From Alex Enumah in Abuja
The Inspector General of Police, Ibrahim Idris, on Thursday dragged Senate President Bukola Saraki and the Senate to the Abuja Division of the Federal High Court over his declaration as an enemy of democracy.
Idris through his counsel, Alex Iziyon SAN, is seeking the leave of court to challenge the Senate’s resolution of May 9, 2018, wherein he was declared an enemy of democracy and unfit to hold any public office within and outside Nigeria.
In the suit mark: FHC/ABJ/CS/554/2018, and filed on May 25, 2018, the applicant is seeking a declaration that the respondents acted ultra vires under section 88 and 89 of the constitution of the Federal Republic of Nigeria, 1999 (as amended) in the votes and proceedings leading to the resolution contained in the gazette dated 9th May, 2018 imposing a penal sanction on the applicant.
The application which is predicated on an 18 paragraph affidavit, among others, is seeking an order of court quashing the entire votes and proceedings and by implication, the resolution of the Senate that led to the resolution contained in the gazette dated 9th May, 2018 declaring the applicant as enemy of democracy and unfit to hold any public office within and outside Nigeria.
“An order of Perpetual Injunction restraining the respondents whether by itself, or through its servant, agents and or privies, whatsoever from acting on the said resolution contained in the gazette dated 9th May, 2018 or causing same to be acted upon by any person or authority or government agency, or carrying out similar or like resolution against the applicant.
Some of the grounds on which the reliefs were sought were that the respondents lacked the competence and or jurisdiction to impose penal sanction on the applicant under section 88 and 89 of the Nigerian constitution; that the conduct of the respondents throughout the votes and proceedings that led to the said resolution contained in the gazette dated 9th May, 2018, was palpable of bias, deep rooted prejudiced, visible hatred and disguised contempt for the applicant and that the action of the Senate constituted a legislative judgment.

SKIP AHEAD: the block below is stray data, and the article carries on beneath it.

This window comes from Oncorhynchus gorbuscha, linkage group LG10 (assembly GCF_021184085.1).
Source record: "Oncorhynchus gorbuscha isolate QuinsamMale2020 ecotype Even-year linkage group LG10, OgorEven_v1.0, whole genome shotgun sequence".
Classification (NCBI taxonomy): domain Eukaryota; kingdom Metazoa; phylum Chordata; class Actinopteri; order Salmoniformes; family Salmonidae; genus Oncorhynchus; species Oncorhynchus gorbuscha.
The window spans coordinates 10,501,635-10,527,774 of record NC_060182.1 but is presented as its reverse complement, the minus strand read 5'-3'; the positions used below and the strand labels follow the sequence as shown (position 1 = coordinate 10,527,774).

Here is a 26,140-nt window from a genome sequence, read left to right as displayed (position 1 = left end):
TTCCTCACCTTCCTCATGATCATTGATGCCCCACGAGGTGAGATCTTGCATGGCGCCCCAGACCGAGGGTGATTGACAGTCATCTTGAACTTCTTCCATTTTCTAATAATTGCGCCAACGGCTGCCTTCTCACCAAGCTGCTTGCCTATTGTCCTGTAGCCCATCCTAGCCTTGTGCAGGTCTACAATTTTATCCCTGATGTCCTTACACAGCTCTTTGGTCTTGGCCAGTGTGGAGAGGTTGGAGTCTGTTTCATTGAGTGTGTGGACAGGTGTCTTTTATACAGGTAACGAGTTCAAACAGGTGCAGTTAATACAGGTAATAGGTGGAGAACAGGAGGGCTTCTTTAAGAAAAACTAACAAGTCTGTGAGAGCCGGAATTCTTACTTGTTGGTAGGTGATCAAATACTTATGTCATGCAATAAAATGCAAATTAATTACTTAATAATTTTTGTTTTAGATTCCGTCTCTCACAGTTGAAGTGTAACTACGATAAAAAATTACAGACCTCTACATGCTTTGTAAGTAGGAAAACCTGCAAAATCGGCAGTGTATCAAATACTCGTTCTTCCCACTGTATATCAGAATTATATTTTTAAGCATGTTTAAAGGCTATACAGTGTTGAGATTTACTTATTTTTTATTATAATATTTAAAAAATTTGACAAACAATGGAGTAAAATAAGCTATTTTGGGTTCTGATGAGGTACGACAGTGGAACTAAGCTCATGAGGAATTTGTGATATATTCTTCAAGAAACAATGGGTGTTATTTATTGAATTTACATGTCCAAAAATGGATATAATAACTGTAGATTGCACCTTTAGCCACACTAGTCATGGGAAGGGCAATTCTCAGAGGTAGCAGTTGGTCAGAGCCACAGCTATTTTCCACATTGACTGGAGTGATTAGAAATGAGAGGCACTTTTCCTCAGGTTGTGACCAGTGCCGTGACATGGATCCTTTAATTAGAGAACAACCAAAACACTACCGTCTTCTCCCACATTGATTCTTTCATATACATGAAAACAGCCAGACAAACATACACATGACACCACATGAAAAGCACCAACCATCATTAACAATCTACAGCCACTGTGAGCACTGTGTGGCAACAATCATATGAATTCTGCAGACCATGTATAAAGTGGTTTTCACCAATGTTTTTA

The applicant, in the affidavit in support of the motion averred that the applicant as a fact can carry out his functions by himself or delegate same to his subordinate officers in accordance with the law, adding that it is practically impossible for him to be in all places at the same time to answer to all summons at all times.
Idris, in the affidavit said that he received the respondents letter of 25 April inviting him to appear before the Senate but because of his engagement in a trip involving the president, he had to delegate his subordinate, the Deputy Inspector General of Police, Operations, and to others whom according to him had “adequate direct knowledge of the two subject matters” relating to the invitation.
He said the respondents however refused to accept his representatives and adjourned plenary to 2nd May, 2018, “with a stern warning that the applicant must appear or face the consequences.
He added that based on the above development, the respondents passed the said resolution declaring him an enemy of democracy and unfit to hold any public office within and outside Nigeria.
Delivering ruling on the application, Justice John Tsoho said, the applicant had shown sufficient interest to be granted leave of the court to move the court action against the respondents.
Justice Tsoho also, ordered that the processes be served on the respondents through the Clerk of the National Assembly and adjourned to June 27 for the application on notice.